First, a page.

We concluded the survey by asking what single thing would change people's lives. In spite of quite passionately expressed unhappiness at the quality of their lives, and a growing number of managers willing to make the ultimate trade-off between money and time, the factor of 'more money' still topped the list for most people. However, it is worth noting that in many cases the answer of more money was for quality-of-life reasons - enough money, for example, for a partner to give up work, or to finance a new direction, rather than simply upgrading to a more luxurious lifestyle.

Money was closely followed by - and inextricably linked to - issues of time and work/life balance. 'A more supportive culture at work' was number three, far ahead of achieving more recognition at work, which ranked eighth.

That was the most significant shift in this year's survey compared with the previous two years. Although earlier respondents raised similar issues, they were countered with declarations of commitment to and satisfaction with many aspects of work. This year, those aspects are still there but decidedly more muted.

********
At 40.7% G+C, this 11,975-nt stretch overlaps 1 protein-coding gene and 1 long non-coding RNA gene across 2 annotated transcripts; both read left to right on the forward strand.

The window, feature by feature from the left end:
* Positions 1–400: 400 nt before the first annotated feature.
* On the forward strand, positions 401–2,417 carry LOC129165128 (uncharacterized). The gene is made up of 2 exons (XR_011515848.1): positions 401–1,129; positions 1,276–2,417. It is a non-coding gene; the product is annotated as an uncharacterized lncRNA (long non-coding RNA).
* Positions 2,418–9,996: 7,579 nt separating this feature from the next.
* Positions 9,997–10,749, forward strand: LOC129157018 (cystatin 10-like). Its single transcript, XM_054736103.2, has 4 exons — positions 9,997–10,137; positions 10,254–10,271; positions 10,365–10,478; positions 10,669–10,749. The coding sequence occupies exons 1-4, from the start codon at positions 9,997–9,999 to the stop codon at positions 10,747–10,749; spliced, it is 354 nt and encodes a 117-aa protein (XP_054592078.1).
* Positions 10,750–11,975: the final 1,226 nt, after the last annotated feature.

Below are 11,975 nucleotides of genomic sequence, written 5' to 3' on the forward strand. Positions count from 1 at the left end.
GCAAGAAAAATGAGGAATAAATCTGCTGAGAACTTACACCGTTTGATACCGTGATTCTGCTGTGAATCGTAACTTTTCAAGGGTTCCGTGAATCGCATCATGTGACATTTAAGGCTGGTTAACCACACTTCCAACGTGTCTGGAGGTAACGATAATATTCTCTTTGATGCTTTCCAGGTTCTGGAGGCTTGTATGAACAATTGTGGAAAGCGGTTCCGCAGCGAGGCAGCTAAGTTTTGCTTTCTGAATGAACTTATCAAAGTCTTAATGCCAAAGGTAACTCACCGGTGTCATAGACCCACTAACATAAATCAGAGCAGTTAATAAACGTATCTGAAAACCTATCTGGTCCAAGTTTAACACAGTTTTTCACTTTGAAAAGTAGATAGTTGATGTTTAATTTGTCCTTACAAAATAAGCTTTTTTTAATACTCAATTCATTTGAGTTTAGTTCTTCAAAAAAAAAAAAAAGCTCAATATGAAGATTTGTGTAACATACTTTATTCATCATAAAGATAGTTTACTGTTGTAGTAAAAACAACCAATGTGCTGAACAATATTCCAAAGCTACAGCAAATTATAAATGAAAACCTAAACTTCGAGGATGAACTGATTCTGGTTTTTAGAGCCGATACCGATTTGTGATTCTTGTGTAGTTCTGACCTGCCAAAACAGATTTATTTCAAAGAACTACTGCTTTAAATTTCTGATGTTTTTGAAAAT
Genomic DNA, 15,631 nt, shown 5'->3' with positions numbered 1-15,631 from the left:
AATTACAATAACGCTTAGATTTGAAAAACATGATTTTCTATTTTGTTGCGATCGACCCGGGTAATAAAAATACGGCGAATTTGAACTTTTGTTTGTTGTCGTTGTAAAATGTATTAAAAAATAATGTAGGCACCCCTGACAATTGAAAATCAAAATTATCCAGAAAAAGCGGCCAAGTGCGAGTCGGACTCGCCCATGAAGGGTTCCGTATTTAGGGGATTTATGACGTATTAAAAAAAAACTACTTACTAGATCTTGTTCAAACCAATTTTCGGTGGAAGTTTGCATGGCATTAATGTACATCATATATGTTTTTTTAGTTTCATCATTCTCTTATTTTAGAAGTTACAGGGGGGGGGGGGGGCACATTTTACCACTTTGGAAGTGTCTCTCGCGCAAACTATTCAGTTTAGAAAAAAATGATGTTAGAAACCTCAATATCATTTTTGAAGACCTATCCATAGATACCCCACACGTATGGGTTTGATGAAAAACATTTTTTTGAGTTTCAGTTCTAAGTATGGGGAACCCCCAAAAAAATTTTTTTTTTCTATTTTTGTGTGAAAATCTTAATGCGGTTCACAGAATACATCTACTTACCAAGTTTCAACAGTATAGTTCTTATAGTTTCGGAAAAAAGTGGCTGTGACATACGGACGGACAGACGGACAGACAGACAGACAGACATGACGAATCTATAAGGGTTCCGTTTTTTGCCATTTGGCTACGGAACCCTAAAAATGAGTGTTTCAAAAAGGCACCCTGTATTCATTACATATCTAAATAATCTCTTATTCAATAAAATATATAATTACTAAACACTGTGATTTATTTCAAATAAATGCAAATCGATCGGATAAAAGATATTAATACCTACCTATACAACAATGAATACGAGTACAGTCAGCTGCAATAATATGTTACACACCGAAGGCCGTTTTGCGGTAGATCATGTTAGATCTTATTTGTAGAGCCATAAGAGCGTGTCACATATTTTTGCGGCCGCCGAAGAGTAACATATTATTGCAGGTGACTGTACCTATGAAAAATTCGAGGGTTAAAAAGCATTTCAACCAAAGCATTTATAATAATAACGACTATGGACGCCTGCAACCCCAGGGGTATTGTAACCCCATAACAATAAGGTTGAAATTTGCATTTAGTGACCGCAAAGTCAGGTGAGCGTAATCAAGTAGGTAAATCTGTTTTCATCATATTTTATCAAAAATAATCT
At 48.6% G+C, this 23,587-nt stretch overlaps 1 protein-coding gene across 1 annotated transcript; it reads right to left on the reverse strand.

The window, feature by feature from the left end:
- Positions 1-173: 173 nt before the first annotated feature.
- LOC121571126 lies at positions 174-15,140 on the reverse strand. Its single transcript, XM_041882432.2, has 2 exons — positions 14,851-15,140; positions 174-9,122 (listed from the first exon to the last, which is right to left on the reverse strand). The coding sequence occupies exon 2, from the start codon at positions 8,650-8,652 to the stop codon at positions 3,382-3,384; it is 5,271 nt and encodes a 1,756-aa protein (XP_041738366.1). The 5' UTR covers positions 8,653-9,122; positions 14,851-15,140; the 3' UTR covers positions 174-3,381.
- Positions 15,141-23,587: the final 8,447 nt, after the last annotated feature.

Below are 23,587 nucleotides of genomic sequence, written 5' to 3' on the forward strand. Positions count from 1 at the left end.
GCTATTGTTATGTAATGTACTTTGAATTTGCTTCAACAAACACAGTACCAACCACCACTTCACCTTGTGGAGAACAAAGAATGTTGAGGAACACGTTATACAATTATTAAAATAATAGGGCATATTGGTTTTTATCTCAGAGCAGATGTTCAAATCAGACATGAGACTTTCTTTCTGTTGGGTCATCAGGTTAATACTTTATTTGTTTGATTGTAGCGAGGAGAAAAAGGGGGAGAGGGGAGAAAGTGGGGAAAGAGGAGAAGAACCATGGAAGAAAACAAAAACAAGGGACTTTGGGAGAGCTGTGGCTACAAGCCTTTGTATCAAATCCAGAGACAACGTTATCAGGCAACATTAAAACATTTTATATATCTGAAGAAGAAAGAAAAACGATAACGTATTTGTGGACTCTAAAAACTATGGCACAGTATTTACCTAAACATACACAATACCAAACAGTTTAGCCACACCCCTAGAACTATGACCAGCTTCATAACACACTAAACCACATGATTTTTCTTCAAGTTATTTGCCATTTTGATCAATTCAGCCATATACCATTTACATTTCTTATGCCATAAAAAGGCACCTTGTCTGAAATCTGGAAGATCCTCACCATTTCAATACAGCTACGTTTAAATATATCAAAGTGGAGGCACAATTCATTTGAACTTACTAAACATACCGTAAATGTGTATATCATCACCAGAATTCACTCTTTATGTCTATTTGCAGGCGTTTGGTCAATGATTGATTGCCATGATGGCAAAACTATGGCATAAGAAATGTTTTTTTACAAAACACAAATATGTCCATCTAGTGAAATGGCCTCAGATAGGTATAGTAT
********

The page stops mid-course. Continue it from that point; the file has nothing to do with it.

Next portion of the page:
We billed this as a survey about choices - the ones we make about our careers, our salaries, our private lives and our families. On paper, we have far more of these choices than any generation in history. But in reality - as these results make plain - a wider menu of options doesn't equate to the same increase in genuine choice. For a significant and growing minority, there is a danger that 'Your money or your life?' is becoming a question they might have to answer literally. And what kind of choice is that?


Trainee, HSBC Bank; married, no children.

'I've recently graduated from the University of Central Lancashire with a BA in Management and Social Policy. I've done good and relevant work experience for the past two years at HSBC, but it's really hard getting a foot on the ladder. I'm going through the process of applying for graduate programmes now and, in spite of my experience, I'm finding it tough. Employers all want the same people: the small percentage who went to Oxbridge or LSE, the academic elite - which is very short-sighted.